BALLOT boxes across the country were sprung open at 9am today as counting got under way in the presidential election.
Early indications suggest that less than 50pc of voters made their way to a polling station yesterday.
However, analysts say that the result will be too close to call. Michael D Higgins is the firm favourite but it is impossible to predict how damaged Sean Gallagher's campaign was by recent revelations.
The official result won't be announced until tomorrow but a first count could be concluded late this evening.
Even if the result doesn't go his way Mr Gallagher is refusing to rule out a career in politics.
The Independent candidate has endured a tumultuous end of campaign after his alleged connections with a convicted fuel smuggler were exposed by Sinn Fein.
"I'm going to take it one step at a time. I think we have plenty to focus on in the next 48 hours and I think one campaign at a time is enough to fight," he said.
When it was suggested that he suffered a difficult final 72 hours due to the controversy surrounding an alleged €5,000 cheque, he stated: "This is what unfortunately the campaign ended up being about in the last couple of days.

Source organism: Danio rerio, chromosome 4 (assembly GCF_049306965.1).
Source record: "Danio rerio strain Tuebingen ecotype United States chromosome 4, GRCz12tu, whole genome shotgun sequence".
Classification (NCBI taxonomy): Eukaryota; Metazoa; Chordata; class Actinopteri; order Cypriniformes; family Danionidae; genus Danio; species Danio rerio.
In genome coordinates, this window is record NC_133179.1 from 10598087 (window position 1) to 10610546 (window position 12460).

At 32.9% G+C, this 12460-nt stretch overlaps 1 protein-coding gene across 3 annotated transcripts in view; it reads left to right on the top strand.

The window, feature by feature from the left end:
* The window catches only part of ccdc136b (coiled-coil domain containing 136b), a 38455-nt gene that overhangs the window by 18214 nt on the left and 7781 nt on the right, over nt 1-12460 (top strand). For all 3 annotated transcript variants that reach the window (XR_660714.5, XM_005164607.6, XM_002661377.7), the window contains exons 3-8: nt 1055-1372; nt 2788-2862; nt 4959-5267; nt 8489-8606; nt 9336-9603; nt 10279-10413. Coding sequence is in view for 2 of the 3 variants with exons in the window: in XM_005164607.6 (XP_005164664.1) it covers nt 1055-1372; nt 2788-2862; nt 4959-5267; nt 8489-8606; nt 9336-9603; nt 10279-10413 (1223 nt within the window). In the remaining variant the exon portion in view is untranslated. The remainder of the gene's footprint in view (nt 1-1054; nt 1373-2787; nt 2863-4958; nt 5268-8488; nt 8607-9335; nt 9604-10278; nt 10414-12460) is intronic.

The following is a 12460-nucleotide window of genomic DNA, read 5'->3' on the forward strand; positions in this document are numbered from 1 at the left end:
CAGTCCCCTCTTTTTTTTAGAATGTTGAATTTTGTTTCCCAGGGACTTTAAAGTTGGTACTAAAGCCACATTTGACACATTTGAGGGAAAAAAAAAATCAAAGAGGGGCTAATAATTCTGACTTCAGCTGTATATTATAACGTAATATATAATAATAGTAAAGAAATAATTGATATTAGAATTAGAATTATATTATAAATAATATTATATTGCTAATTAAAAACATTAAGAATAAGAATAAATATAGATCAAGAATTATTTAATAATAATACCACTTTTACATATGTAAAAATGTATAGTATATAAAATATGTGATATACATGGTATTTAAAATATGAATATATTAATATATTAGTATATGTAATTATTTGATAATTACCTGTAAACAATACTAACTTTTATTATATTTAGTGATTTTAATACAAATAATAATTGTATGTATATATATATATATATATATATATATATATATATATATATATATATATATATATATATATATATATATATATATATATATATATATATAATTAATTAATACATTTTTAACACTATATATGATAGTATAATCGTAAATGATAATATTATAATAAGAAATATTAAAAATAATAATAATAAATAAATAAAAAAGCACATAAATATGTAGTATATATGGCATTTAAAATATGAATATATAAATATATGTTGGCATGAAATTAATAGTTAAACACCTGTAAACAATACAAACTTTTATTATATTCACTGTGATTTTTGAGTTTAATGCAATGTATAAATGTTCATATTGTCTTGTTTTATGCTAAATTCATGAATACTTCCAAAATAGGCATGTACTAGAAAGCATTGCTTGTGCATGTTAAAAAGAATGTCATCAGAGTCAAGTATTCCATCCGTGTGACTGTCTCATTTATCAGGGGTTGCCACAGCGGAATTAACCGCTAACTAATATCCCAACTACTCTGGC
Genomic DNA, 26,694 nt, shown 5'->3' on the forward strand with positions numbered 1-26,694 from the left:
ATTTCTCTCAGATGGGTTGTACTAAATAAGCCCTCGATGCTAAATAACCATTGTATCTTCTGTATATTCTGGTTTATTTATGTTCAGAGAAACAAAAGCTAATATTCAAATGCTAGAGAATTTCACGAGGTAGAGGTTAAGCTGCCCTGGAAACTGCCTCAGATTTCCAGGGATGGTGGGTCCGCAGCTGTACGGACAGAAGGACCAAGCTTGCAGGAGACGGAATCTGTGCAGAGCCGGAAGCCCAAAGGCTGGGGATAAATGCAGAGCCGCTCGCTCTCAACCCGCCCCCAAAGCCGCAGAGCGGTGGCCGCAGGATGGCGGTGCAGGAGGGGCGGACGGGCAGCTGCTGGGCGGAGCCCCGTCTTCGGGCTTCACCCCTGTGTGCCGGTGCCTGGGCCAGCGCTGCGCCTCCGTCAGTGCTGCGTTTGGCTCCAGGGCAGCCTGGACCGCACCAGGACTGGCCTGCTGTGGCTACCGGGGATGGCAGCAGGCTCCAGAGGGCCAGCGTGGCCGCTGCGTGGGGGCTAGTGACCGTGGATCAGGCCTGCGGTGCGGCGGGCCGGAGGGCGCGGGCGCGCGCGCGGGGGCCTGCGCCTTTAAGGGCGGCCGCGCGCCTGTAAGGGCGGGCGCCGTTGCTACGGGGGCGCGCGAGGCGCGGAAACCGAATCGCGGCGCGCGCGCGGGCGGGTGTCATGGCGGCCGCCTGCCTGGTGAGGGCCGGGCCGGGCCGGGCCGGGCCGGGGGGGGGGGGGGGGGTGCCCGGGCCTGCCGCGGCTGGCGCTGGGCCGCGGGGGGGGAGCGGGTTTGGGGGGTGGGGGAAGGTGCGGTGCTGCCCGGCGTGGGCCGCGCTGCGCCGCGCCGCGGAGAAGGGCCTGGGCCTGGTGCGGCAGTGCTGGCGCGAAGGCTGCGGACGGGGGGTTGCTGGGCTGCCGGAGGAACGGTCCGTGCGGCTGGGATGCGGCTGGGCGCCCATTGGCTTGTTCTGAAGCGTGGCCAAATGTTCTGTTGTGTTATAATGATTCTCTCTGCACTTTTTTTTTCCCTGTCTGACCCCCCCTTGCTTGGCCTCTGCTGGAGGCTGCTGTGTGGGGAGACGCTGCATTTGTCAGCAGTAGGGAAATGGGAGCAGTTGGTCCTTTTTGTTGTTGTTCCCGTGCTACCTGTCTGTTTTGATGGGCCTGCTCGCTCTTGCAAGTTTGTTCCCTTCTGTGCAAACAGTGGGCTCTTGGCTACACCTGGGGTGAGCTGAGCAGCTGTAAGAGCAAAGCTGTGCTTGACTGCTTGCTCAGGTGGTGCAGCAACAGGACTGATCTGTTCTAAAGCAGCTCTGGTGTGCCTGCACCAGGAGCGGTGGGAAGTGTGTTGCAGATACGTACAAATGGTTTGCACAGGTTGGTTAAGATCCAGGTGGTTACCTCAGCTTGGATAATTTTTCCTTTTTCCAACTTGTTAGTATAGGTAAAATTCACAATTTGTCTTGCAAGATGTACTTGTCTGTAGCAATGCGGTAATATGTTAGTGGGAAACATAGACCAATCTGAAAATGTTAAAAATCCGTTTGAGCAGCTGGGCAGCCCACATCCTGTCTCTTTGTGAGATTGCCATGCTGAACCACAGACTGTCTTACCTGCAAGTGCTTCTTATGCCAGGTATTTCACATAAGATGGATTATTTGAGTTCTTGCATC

"We have always -- and the entire team throughout the country have always maintained -- a sense of dignity and decorum throughout this campaign because that's what the role demands and I think that's what the good people of Ireland deserve."
And Mr Gallagher stated that he "never" had second thoughts about running for president.
"That's the challenge of stepping forward to stand for election, you must go forward with your conviction," he added.
The former Fianna Fail member was accompanied by his wife Trish as he cast his vote in his home village of Blackrock, Co Louth.
His campaign suffered a devastating blow following claims by Martin McGuinness that he accepted a ¤5,000 cheque from convicted criminal Hugh Morgan in return for a photograph with Taoiseach Brian Cowen.
Mr Morgan -- who was convicted for tax evasion and fuel smuggling -- has claimed that he wrote Mr Gallagher the cheque when he called to his business in Armagh. Mr Gallagher claimed he had "no recollection" of the meeting.
He admitted that he faced a challenge in ensuring his supporters came out and voted, adding that he felt his team ran a "very clean and positive campaign".
"Until the polls close and the results are out, all day today our volunteers will be getting voters out, getting the message out, we can't take anything for granted or be complacent in any way.
"The most important thing about elections is to make sure we have done all the work on the ground and I am so inspired and energised by the teams of thousands of volunteers who have come out over the last couple of months. It is really humbling," he said.
"Then it is down to the good people of Ireland to elect their next president."